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Suicide Club: A Novel About Living


Suicide Club: A Novel About Living

As I read Rachel Heng’s debut, SUICIDE CLUB, my thoughts repeatedly turned to José Saramago’s 2005 novel (translated into English in 2008), DEATH WITH INTERRUPTIONS. Like that work, Heng’s envisions a world in which death is no longer entirely inevitable. Saramago’s book is more metaphysical and philosophical, to be sure, but at the end of the day, both titles prompt readers to consider if eternal life --- at least on a societal, systematic scale --- is really an attractive prospect.

In Heng’s novel, unlike Saramago’s, the prospect of immortality is the product of technology. In the near-future United States that Heng creates, humans haven’t quite achieved immortality yet, though rumors abound that the so-called Third Wave --- in which a chosen few are singled out for true immortality --- may already be underway. Heng envisions a world in which detailed genetic testing intersects with ever more invasive biotechnological innovations. Those who are identified as “lifers” --- that is, those whose genetic makeup predisposes them to live long lives --- are entitled to a variety of synthetic bodily enhancements, from skin to blood to organs, that can further extend lifespans, which are also being lengthened through restrictive diet, intense (but not joint-damaging) exercise, and strict avoidance of anything, including music, that might raise toxic cortisol levels.

"Despite its dark premise and some truly disturbing scenes, SUICIDE CLUB is, at its heart, a celebration of humanity --- its accomplishments and its foibles."

SUICIDE CLUB focuses on two women who have just passed the century mark but, as lifers, are still viewed more or less as young women. Lea is a rising professional, a textbook lifer who works in biological commodities trading and has an equally attractive and ambitious boyfriend. Lea follows all the rules and has every intention of living forever --- if the Third Wave arrives soon --- or at least as long as possible.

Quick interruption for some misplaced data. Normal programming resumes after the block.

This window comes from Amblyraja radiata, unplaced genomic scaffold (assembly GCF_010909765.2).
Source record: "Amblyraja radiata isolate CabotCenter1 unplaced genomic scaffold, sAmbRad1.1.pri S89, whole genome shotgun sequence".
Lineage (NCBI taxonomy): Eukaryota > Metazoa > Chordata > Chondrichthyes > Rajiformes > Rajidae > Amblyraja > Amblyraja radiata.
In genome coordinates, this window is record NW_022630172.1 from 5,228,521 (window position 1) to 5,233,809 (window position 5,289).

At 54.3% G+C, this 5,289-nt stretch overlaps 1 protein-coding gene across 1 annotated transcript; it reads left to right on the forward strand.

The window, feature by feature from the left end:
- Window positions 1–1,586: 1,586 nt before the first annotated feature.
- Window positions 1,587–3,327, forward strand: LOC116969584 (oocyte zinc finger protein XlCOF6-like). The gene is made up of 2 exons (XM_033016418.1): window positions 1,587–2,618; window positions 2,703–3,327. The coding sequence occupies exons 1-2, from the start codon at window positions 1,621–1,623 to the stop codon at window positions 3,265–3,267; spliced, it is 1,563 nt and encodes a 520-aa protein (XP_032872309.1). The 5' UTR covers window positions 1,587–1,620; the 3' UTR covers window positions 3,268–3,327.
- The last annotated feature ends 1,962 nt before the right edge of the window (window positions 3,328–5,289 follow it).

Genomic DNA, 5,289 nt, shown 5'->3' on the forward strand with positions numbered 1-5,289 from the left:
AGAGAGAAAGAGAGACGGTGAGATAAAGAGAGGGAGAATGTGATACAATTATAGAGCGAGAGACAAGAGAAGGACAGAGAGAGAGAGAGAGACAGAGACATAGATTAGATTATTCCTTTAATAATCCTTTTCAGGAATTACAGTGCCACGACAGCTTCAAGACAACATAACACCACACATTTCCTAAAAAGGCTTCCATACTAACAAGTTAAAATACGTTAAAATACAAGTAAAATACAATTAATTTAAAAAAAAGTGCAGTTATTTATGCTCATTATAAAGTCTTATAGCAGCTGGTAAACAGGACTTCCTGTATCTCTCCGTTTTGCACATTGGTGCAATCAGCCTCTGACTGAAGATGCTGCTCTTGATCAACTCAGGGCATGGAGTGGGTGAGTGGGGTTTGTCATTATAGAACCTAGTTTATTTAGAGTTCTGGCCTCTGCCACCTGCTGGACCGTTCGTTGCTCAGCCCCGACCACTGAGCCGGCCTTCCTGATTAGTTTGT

On the other hand, there’s Anja, an accomplished violinist and daughter of one of the world’s great classical singers. But Anja’s mother can’t make music anymore; essentially a cyborg in a coma, she is kept alive by nearly indestructible technology but reduced to something far less than human.

When Lea catches a glimpse of her father, who she hasn’t seen in decades, the events that transpire bring Lea and Anja together, throwing into question many of Lea’s assumptions about the “right” way to live and die and dredging up a number of troubling incidents from Lea’s past that may call into question her rights and ability to be a lifer.

Like Saramago’s novel before it, SUICIDE CLUB raises profound philosophical questions about such fundamental issues as the sanctity of human life, the necessity of free choice, and the desire to embrace the time we are given. At the most basic level, Heng’s novel asks, when it comes to human lifespan, if quantity outweighs quality. And what does a life well lived even look like? But the book is also very personal --- about parents and children, about siblings, and about the awkwardness and beauty of making friends with someone whose worldview runs counter to one’s own.

Despite its dark premise and some truly disturbing scenes, SUICIDE CLUB is, at its heart, a celebration of humanity --- its accomplishments and its foibles.

Reviewed by Norah Piehl on July 13, 2018

Suicide Club: A Novel About Living
by Rachel Heng

  • Publication Date: July 10, 2018
  • Genres: Dystopian Fiction, Fiction
  • Hardcover: 352 pages
  • Publisher: Henry Holt and Co.
  • ISBN-10: 1250185343
  • ISBN-13: 9781250185341